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The Honorable Orrin Hatch
April 25, 2002
S. 1974, "The FBI Reform Act of 2002"
Mr. Chairman, as I have said on numerous occasions, I believe that the FBI is one of the world's premier law enforcement agencies.
I have an infinite regard for the skill and dedication of the thousands of agents at the FBI, who work so diligently, largely outside the public eye, to keep us safe from those who would do us harm.
I also have great confidence that, under the leadership of Director Mueller, the FBI is moving in the right direction, and that it is increasingly becoming a more open, a more efficient, and a more effective institution. Indeed, a good number of the provisions of the FBI Reform bill that we are considering today have already been implemented, unilaterally, by Director Mueller and the Department of Justice.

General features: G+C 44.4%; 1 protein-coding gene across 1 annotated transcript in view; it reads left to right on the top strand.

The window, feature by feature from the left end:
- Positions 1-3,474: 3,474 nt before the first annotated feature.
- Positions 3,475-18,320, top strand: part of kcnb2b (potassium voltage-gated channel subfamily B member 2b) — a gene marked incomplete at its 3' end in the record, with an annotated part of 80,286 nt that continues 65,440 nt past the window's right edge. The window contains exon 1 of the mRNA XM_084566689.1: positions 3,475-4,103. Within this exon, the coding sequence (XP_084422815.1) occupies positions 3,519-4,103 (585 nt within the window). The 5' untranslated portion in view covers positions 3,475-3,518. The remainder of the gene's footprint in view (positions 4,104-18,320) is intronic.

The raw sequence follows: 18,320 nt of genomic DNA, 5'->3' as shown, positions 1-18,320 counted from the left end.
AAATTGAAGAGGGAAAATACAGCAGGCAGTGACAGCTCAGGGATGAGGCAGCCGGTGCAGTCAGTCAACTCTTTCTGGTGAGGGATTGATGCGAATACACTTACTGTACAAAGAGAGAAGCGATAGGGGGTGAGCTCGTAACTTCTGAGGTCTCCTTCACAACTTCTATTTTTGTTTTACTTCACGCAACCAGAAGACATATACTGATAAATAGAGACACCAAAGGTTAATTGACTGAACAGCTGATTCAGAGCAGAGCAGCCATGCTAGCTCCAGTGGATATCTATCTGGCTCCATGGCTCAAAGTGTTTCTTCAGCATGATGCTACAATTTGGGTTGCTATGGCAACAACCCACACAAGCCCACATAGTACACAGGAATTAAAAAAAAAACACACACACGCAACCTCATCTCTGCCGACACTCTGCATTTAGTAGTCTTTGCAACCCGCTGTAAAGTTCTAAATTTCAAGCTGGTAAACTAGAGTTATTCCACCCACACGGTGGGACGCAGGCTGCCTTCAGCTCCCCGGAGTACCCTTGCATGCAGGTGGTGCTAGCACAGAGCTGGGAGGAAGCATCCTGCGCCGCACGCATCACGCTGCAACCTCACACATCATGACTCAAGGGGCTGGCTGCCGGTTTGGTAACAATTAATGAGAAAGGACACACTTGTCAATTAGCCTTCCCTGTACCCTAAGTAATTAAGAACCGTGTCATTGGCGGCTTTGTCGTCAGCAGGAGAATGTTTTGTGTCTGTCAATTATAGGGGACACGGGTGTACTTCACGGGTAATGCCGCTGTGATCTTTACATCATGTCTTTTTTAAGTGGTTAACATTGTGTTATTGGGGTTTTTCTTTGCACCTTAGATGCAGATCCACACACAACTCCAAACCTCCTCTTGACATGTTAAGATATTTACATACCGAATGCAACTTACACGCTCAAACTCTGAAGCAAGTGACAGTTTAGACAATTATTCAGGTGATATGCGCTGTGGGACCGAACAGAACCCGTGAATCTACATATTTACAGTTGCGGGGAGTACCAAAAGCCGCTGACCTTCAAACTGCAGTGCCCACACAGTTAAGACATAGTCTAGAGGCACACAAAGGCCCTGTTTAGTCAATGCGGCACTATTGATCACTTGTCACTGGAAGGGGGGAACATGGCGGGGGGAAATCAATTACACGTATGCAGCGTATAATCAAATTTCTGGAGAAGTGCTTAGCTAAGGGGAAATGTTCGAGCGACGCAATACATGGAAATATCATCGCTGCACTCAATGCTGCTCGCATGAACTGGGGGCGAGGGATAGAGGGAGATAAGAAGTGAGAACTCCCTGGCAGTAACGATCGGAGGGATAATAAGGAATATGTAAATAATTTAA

I am happy to give my support to this bill. Sen. Grassley and the Chairman have long been interested in this topic, and I applaud their leadership on this issue. This bill, which is the culmination of their efforts in this area, makes many worthwhile reforms, helping to ensure that the FBI will maintain the forward momentum that it has developed in reforming itself.
I do have reservations about several sections of the bill, and I hope that I will have an opportunity to work with both Sen. Grassley and the Chairman to make the bill even better. I will certainly vote for the bill today, and will work diligently with Sen. Grassley and the Chairman to ensure the enactment of this important legislation.